In 1943 Prokofiev was living in Perm in the Ural Mountains, one of several remote locations where the Soviet government was keeping him and other prominent artists out of harm's way while the Soviet army battled the Germans. He wrote a Sonata for Flute and Piano, a task he called "perhaps inappropriate at the moment, but pleasant." The Sonata was premiered that December in Moscow.
A year later his close friend, the violinist David Oistrakh, suggested that he turn in into a Violin Sonata. Turning the flute part into a violin part involved remarkably little revision. Prokofiev said, "I wanted this sonata to have a classical, clear, transparent sonority." Some of the transparency has to do with tessitura: since the violin part is higher than "normal," there will likely be more distance between it and the piano. But the clarity also has much to do with the songful simplicity of much of the Sonata, particularly in the gentle themes of the first and third movements. Much of the Sonata has an elegance and sweetness (and a lack of a hard edge) that is reminiscent of French Impressionism. Perhaps this is no coincidence, sine Prokofiev is said to have been inspired to write it by the playing of French flutist Georges Barrere.
Program note by Howard Posner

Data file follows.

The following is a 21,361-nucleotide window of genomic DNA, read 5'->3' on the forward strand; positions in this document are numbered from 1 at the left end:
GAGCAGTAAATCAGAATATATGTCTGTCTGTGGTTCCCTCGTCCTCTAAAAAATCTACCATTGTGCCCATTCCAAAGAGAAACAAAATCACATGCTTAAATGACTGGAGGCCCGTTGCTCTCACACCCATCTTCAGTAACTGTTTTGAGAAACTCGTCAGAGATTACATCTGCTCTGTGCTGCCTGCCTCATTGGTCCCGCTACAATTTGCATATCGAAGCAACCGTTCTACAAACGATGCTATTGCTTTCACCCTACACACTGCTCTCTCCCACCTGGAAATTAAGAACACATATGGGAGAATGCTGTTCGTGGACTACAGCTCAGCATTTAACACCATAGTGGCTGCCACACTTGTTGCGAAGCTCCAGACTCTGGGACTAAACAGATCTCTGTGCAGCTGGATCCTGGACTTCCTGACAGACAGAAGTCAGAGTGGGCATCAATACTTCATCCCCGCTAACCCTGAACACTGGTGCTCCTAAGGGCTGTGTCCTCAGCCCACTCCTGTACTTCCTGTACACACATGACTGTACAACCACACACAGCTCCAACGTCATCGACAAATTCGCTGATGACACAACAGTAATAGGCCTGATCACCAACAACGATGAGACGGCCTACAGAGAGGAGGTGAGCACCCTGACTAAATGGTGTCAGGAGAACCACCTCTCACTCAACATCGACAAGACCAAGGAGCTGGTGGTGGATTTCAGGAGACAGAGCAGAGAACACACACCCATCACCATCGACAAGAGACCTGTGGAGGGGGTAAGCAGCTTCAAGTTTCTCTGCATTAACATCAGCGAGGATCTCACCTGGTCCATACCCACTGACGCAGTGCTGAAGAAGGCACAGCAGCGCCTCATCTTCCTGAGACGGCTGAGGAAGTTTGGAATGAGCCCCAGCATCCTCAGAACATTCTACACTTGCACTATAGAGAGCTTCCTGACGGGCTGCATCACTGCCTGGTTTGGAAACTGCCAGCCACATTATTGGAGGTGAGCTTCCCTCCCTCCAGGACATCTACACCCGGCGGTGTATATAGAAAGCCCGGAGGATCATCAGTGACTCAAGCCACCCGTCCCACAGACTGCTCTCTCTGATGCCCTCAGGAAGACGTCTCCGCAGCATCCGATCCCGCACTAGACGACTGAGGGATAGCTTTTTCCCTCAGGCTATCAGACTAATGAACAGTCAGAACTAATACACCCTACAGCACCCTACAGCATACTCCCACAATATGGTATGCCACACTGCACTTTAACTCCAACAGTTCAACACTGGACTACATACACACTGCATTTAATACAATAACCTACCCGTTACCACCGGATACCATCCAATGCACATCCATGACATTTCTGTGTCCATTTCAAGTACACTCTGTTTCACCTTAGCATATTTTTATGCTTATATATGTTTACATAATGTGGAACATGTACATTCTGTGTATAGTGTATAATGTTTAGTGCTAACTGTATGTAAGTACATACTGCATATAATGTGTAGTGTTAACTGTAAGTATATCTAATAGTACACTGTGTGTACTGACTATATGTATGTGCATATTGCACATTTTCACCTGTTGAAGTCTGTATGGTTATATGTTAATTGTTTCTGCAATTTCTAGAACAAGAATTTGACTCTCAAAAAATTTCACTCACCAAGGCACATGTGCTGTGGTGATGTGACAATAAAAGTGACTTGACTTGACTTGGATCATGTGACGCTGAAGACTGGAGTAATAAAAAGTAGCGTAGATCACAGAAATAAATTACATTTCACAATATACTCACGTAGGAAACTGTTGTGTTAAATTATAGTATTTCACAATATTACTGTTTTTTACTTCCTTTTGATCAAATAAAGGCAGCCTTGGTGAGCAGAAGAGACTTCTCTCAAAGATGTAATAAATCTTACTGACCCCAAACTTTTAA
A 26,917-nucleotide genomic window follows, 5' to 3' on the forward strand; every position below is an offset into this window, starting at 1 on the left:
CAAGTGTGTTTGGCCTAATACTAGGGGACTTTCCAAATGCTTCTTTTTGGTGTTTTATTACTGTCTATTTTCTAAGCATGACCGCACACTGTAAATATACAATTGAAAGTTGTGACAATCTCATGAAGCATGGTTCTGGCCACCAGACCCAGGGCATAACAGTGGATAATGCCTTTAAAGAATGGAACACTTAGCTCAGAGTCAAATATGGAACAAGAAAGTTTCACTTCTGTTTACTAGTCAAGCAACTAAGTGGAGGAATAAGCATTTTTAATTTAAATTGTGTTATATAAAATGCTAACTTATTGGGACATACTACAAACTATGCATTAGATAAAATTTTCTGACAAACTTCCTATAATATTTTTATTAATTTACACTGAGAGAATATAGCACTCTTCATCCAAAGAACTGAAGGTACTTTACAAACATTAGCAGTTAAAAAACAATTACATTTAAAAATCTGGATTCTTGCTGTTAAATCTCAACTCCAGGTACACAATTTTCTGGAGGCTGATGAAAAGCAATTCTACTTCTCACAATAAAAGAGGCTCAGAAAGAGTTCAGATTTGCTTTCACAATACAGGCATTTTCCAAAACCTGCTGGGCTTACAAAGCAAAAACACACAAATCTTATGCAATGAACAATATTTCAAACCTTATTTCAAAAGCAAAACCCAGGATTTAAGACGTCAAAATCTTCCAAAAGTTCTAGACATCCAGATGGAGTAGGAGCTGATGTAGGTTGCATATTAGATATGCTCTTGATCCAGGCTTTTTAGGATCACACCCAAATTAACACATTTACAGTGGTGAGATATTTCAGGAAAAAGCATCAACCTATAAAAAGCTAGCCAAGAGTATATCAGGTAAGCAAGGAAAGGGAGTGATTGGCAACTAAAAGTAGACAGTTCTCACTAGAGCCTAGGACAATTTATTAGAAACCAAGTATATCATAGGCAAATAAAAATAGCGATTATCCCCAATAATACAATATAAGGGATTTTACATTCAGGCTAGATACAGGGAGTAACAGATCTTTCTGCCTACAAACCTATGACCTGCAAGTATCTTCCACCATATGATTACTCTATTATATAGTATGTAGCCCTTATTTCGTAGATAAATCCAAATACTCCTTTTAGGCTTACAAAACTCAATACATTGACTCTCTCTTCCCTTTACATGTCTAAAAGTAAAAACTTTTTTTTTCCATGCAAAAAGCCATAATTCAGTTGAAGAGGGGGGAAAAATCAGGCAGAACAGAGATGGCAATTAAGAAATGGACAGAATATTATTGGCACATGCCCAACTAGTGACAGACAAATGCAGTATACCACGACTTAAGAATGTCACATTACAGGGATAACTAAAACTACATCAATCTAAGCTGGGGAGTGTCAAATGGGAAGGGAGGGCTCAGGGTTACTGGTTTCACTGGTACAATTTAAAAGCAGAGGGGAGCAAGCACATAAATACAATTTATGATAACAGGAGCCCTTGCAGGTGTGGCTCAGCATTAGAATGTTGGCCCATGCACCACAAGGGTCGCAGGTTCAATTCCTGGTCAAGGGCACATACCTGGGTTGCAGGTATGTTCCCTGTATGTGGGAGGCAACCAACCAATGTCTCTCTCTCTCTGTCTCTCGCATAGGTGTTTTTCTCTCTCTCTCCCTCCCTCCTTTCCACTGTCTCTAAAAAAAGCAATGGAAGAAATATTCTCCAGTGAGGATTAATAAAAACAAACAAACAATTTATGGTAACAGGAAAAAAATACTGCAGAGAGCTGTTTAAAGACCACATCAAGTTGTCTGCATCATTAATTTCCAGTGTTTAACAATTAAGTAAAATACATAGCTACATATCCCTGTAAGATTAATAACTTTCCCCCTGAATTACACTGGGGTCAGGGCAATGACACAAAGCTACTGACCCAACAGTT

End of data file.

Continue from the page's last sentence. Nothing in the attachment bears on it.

The work is altogether more optimistic than the first sonata. The choice of key is not the only aspect which serves to remind us of the spirited moments of the Classical Symphony, while on the other hand its dreamy melodism leads to inevitable associations with the touching atmospherics of the First Violin Concerto. The Finale is robust and festive in the Russian style, as Prokofiev's finales frequently are, but at the same time entirely devoid of the pent-up fury of the finale of the earlier F minor sonata.
Program note by Matti Raekallio
The Sonata in D major, Op. 94, is an exceedingly bright and friendly piece, composed originally for flute and piano. In fact, the changes in the solo part are minimal, and there are none for the piano, the main difference being that the piece has more "bite" with the violin than with the flute. The violin produces a less easy sound - there is literally more tension, more resistance in it - and this is not a subjective statement, but simply a fact of physics, of the difference in sound production between the two instruments. Written is unshakeably classical sonata form (even to the repeat of the exposition), it is unashamely diatonic - almost as firmly rooted in tonic and dominant as anything written a century and a half before. Because of its double life (it was already being performed as a violin sonata less than a year after its flute premiere) the piece has had even greater exposure, and has become a familiar favorite.
Program note by Jean R. Dane
Sony Classical (SMK 64 534):
Isaac Stern, violin;
Alexander Zakin, piano
Ondine recording (ODE 807-2): Ilya Grubert, violin; Matti Raekallio, piano
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Created: August 12, email@example.com